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If you are a fleet manager, it means you are persistently in search of great ideas to cut down the operational costs of your vehicle and boost the efficiency of your crew. When it comes to the body specs, proper management of trucks with “box truck” bodies is a crucial area to uncover potential increase in productivity and cost savings.

Consider this for a moment; could it be possible for a 2-foot longer box truck to make a difference when making deliveries in fewer trips? Will it lower transportation costs while ensuring that you gain revenue daily? What if as a fleet manager you spec’d the height of the box lower (in relation to the top of the cab) in order to reduce the wind drag? Will this make a difference in the savings of fuel economy?

Alternatively, consider the cargo access; will adding a door on the side make any difference in the savings? Maybe five to ten minutes for just one stop giving your crew the chance to get more jobs done in less time.

As a fleet manager, how should you really spec your box trucks in order to realize crew productivity and maximum cost savings? We have some points you should consider.

Objectives of the Truck

You should begin by working on a clear picture on exactly how and what you intend to use the truck for. Before you begin the process of formulating body specs for your box truck, ask yourself these important questions.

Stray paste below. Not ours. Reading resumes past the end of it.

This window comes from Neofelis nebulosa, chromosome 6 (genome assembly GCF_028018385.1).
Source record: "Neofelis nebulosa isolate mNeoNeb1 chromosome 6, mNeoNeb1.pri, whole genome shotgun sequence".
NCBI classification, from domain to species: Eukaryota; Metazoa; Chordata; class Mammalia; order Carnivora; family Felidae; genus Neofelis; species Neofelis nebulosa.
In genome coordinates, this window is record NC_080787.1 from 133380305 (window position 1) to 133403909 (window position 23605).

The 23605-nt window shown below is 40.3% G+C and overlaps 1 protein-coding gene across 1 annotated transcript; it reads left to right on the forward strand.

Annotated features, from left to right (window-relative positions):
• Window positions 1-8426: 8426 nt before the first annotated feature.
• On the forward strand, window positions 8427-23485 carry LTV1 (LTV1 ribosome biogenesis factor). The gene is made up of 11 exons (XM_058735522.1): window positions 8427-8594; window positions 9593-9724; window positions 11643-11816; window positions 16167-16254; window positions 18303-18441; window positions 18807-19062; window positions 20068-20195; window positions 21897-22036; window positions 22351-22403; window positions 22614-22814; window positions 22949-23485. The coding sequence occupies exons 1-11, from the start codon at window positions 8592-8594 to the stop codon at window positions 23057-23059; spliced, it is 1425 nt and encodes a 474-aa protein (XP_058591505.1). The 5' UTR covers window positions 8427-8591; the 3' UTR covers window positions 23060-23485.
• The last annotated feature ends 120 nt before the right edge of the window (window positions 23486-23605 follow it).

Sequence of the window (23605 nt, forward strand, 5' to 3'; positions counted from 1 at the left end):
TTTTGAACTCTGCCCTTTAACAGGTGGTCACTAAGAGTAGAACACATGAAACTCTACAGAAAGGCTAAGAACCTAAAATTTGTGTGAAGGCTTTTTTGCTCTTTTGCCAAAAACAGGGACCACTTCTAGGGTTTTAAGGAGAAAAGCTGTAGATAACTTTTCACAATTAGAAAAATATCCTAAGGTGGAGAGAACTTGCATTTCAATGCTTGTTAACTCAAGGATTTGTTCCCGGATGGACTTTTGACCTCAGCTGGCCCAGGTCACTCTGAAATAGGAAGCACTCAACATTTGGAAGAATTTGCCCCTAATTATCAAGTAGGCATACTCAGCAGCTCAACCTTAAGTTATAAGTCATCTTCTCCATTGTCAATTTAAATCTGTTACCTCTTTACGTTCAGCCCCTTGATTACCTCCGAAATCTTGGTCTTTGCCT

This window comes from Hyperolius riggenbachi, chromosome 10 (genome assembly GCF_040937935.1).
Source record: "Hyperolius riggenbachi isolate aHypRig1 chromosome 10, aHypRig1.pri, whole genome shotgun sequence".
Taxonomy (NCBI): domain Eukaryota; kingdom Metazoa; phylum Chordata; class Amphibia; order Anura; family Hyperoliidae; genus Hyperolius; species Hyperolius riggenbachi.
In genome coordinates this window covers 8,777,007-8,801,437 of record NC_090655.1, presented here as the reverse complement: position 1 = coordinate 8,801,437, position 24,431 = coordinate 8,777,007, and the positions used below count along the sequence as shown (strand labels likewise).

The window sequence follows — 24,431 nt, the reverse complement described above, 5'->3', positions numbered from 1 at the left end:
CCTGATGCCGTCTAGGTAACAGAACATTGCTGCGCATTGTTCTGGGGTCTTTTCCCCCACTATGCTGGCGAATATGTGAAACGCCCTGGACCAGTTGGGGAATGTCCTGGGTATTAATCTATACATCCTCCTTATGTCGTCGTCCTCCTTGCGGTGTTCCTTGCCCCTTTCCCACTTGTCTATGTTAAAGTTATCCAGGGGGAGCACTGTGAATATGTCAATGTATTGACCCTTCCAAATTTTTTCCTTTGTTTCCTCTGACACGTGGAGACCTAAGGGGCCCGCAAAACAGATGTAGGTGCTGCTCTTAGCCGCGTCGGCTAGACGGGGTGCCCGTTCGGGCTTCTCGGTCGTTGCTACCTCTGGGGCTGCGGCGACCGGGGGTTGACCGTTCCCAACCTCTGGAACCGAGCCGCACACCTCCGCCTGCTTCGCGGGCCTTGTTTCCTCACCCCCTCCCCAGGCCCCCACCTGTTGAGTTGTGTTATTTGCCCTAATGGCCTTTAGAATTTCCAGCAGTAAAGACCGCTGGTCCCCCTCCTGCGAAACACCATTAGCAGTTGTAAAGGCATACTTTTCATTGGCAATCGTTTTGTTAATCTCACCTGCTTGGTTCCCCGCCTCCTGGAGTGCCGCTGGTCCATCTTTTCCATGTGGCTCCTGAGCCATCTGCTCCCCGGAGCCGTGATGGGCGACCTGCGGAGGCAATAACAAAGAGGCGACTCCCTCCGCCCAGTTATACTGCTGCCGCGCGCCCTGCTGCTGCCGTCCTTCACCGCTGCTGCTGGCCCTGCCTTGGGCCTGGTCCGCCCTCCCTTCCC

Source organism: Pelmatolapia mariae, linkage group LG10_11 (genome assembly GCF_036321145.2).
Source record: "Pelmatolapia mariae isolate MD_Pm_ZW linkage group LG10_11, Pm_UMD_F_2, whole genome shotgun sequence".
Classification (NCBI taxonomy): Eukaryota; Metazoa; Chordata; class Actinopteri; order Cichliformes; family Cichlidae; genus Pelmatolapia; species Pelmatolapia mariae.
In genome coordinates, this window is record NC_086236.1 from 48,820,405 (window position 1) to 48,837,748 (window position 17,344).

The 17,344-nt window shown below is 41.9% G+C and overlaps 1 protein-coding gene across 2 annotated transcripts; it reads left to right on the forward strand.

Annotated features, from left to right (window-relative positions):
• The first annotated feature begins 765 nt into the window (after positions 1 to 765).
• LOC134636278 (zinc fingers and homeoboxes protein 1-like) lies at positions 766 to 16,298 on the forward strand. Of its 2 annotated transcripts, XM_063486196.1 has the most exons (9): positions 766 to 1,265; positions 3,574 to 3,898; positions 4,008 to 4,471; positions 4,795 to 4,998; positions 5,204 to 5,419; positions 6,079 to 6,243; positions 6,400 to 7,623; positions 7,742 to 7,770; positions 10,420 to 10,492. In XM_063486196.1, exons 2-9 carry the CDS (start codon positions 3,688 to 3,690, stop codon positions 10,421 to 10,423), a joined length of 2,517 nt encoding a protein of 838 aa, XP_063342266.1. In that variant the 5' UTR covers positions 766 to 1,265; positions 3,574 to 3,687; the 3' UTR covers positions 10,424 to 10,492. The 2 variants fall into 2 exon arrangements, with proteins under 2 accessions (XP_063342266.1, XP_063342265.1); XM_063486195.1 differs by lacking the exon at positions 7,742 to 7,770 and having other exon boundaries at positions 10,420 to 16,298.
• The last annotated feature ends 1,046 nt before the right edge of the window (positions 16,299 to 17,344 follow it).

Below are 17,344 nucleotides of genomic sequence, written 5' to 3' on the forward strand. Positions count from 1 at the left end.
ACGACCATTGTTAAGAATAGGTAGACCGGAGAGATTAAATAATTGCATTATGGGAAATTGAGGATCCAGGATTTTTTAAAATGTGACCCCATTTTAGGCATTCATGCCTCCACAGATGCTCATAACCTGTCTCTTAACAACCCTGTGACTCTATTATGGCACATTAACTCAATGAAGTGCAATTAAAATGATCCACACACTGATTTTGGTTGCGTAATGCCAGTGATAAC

• What do you intend to haul in the box truck? Consider the maximum load and then draw out a list of the things the truck will hold.
  • Estimate the cargo weight and space it will take up by listing down the weight of each item you intend to load.
  • If you intend to use the truck to carry heavy equipment such as a pallet jack, riding mower or a forklift, you should consult the manufacturer for further details on the weights for shipping for that particular equipment.
  • How will you load the items on and offthe box truck? Will you load the cargo by hand or use a forklift?

Body Dimensions

Based right on the objectives of the truck, what width, body length, and height will your cargo require.Typically, the lengths range from a nine-foot single rear wheel chassis to about 28 foot, which requires Class 6 or bigger chassis.

Concerning the height of the box, will it be okay to drive the truck into garages (for parking) or other areas where the clearance may not be an issue? In addition, the higher the boxes above the cab, the better the wind drag, hence affecting the fuel economy. In this case, you could choose lower box heights or consider adding an aerodynamic wind faring, in order to reduce the drag. If you wish to increase the interior space, but do not want to make the truck longer, an option you can consider is adding an attic, which may well extend the box over the cab for some more space.

Placement of the Body

Another area to consider is how well you want the body of the truck to sit on the chassis. Most delivery options will require that the body sits lower to allow easy access to the cargo space. However, such arrangements also account for the wheel wells within the body, which detracts from the flat area of storage. In order to remove wheel wells to maximize the area of the cargo, you can spec the body to mount it on the truck wheels.

At Moffett Trucks, we can help you with all your spec’ing needs. For further inquiries, please contact us today.